The need to develop a Muslim media toolkit
The majority of Americans say they do not know a Muslim. For many of these Americans, what they know about Muslims comes from media representation. However, according to media content analysis, more than 80% of television media coverage of Islam and Muslims in the United States is negative. Such narrow media representations open the door to distorted public perceptions of Muslims, especially in the absence of any first-hand knowledge of this diverse community. The role of the media in informing the public has never been more important, especially when it comes to marginalized communities. At the same time, journalists are constantly asked to cover more and more, with less resources.
As I’m developing my toolkit for writers to better cover Muslims and Islam in the media, I realize there are a lot of unconcious biases that can influence someone’s judgment in how a story is covered. This can come from someone’s life experiences that include, but is not limited to, where someone lives, where they went to school, their social and professional circles and more.
Media bias clearly exists. For example, perpetrators identified as Muslim have qualitatively different media coverage than perpetrators not identified as Muslim. Muslim-perceived perpetrators receive, on average, much more media coverage than non-Muslim-perceived perpetrators. An analysis according to the Institute for Social Policy and Understanding illustrated that more than double of the archives showed that in cases of violent ideological plots that were not carried out, Muslim-perceived perpetrators received an average of 770% more media coverage than non-Muslim-perceived perpetrators. The average number of articles written about Muslim-perceived perpetrators involved in primary incidents was more than double the average number of articles written about non-Muslim-perceived perpetrators.
I want to give newsrooms the tools to fairly and effectively represent the Muslim population in a writer’s daily coverage as a part of the greater community. This is why I’m working on this toolkit as it would be extremely useful and beneficial for all journalists to combat Islamophobia and be able to address Muslims and their practices appropriately.
The U.S. Department of Justice issued press releases from its national office six times as often in regards to violent plots by Muslim-perceived perpetrators than violent plots by non-Muslim-perceived perpetrators. Justice Department national press releases referenced ideology more often in releases about Muslim-perceived violent plots. Half of these included Muslim-associated ideologies in the headline or first paragraph. This is compared to only a quarter of non-Muslim-perceived plots having national press releases, and all mentioned the perpetrator’s identity further into the release. Local FBI Field Office and U.S. Attorney Office issued press releases at more even rates: 75% for Muslim-perceived cases and 83% for non-Muslim-perceived cases. The majority of media coverage on Islam and Muslims has been overwhelmingly reactionary, related to violence and public policy.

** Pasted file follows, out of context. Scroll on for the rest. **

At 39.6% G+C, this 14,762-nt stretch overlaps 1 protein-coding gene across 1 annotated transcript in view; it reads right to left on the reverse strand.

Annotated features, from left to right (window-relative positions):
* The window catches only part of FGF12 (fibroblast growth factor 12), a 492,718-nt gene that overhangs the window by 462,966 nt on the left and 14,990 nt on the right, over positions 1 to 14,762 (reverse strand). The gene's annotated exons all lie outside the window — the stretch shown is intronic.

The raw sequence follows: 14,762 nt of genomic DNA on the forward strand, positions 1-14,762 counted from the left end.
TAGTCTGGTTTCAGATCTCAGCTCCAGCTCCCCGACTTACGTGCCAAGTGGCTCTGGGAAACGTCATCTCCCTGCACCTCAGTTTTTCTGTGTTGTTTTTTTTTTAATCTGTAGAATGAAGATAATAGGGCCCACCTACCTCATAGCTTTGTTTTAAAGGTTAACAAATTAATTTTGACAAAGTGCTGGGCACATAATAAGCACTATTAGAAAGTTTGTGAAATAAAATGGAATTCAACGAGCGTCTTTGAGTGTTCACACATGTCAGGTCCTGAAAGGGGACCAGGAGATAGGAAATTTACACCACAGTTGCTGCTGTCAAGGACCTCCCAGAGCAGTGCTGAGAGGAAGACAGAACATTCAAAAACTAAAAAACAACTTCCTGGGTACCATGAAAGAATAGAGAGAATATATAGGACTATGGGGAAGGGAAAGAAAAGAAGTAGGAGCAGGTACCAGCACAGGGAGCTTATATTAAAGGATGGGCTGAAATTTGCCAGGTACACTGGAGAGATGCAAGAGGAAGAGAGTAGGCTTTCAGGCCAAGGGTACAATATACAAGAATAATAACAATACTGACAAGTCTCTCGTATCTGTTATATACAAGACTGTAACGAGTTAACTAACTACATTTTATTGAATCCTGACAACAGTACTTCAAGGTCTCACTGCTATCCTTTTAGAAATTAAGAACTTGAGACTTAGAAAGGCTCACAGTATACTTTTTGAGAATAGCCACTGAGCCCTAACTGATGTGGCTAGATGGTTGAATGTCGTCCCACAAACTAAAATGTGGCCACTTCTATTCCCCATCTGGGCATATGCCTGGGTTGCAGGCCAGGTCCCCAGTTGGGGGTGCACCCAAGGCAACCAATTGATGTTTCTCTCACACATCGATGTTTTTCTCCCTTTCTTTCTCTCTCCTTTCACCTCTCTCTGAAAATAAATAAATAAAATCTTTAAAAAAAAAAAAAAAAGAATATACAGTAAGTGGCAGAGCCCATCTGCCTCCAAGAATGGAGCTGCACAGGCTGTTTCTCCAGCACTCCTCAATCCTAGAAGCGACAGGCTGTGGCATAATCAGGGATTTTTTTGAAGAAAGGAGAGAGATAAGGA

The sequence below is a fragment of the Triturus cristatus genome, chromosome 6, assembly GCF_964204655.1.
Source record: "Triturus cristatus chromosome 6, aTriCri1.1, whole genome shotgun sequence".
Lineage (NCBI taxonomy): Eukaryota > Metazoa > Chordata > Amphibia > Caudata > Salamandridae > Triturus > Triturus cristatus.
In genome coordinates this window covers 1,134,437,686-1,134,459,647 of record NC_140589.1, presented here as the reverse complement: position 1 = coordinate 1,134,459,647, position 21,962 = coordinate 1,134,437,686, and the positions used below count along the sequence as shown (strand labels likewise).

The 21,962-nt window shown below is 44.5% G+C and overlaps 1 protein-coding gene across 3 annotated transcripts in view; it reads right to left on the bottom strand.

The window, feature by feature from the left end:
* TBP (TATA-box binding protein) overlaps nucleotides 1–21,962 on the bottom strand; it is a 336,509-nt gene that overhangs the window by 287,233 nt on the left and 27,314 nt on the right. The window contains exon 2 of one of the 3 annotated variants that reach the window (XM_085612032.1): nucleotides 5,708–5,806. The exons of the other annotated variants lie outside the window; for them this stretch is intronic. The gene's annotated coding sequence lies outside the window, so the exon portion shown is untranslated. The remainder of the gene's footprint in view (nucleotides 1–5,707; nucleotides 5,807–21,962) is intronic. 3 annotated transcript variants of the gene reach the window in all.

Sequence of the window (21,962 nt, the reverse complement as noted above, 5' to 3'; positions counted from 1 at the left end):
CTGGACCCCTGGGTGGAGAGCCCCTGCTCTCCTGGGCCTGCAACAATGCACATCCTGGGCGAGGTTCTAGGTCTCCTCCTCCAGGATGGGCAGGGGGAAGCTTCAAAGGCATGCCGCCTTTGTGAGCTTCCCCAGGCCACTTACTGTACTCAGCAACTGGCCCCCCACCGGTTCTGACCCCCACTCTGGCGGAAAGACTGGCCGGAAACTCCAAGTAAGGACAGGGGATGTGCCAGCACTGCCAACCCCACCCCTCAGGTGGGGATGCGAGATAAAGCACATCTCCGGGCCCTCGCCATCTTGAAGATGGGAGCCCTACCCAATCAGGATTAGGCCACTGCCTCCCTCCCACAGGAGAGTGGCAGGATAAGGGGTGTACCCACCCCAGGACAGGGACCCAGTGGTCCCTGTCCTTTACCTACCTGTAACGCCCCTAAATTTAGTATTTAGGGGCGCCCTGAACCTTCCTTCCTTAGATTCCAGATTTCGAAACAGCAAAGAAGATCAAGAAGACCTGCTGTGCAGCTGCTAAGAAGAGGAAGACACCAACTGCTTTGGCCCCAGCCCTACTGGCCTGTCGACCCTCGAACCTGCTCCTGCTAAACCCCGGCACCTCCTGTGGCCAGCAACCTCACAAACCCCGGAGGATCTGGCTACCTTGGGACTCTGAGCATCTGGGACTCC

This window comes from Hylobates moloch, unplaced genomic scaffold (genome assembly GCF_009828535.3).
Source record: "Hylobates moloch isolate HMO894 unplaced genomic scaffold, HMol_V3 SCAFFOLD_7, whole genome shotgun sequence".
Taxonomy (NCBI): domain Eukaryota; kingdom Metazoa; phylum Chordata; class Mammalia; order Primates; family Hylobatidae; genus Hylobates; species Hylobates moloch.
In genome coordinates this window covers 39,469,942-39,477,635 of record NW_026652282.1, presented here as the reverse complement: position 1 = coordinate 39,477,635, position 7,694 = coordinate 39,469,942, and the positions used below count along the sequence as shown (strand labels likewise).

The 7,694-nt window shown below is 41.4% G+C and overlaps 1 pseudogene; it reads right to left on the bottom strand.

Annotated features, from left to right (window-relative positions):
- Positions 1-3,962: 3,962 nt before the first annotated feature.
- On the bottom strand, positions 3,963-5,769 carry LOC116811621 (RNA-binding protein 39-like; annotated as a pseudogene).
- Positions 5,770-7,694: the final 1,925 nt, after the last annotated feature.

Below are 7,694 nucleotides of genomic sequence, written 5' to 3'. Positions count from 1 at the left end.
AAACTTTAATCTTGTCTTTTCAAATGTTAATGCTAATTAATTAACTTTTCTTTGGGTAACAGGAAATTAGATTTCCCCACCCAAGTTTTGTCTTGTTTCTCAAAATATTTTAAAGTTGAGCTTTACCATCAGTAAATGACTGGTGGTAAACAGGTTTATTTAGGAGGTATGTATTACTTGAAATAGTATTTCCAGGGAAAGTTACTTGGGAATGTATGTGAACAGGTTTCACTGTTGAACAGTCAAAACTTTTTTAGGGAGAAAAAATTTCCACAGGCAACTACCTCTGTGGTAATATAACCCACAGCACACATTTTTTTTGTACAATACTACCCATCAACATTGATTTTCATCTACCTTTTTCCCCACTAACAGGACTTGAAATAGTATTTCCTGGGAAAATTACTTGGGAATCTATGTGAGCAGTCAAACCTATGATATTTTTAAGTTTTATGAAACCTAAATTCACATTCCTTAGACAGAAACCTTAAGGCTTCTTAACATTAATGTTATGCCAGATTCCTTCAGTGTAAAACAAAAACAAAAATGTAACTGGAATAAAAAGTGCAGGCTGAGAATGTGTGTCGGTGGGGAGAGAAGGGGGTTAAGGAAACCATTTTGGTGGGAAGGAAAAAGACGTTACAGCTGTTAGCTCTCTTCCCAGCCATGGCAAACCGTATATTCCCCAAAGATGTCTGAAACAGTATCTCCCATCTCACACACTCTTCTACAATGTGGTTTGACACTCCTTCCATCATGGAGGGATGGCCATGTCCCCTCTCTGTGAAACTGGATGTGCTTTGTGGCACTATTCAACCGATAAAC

Knowing this, I want to give newsrooms the tools to fairly and effectively represent the Muslim population in a writer’s daily coverage as a part of the greater community. This is why I’m working on this toolkit as it would be extremely useful and beneficial for all journalists to combat Islamophobia and be able to address Muslims and their practices appropriately.
Journalists are to provide information truthfully and suitably for all, and a toolkit that provides guidance in mentioning Muslim community will only aid this purpose. The negative image on Islam must be challenged. Discriminatory acts are fueled by motives that the media can largely influence, and for this reason it is vital to address misstatements in the media and to change them. Ultimately, this way prejudices can be broken down and coverage on the positive aspects of Islam and achievements of Muslim individuals can flourish.
Here are some initial guidelines and tips I’ve come up with from the past three months of research that can help you in your daily work:
- Ask yourself when writing if it is really necessary to include your subject’s religion and nationality. What does that add to the story?
- Evaluate the way in which you are framing the story. What adjectives are you using? If there is something negative, did you fact-check?
- Verify your sources and seek diverse sources when reporting.
To make this toolkit happen, I still need your feedback here so can I further understand what features would make this toolkit most useful to you in your work.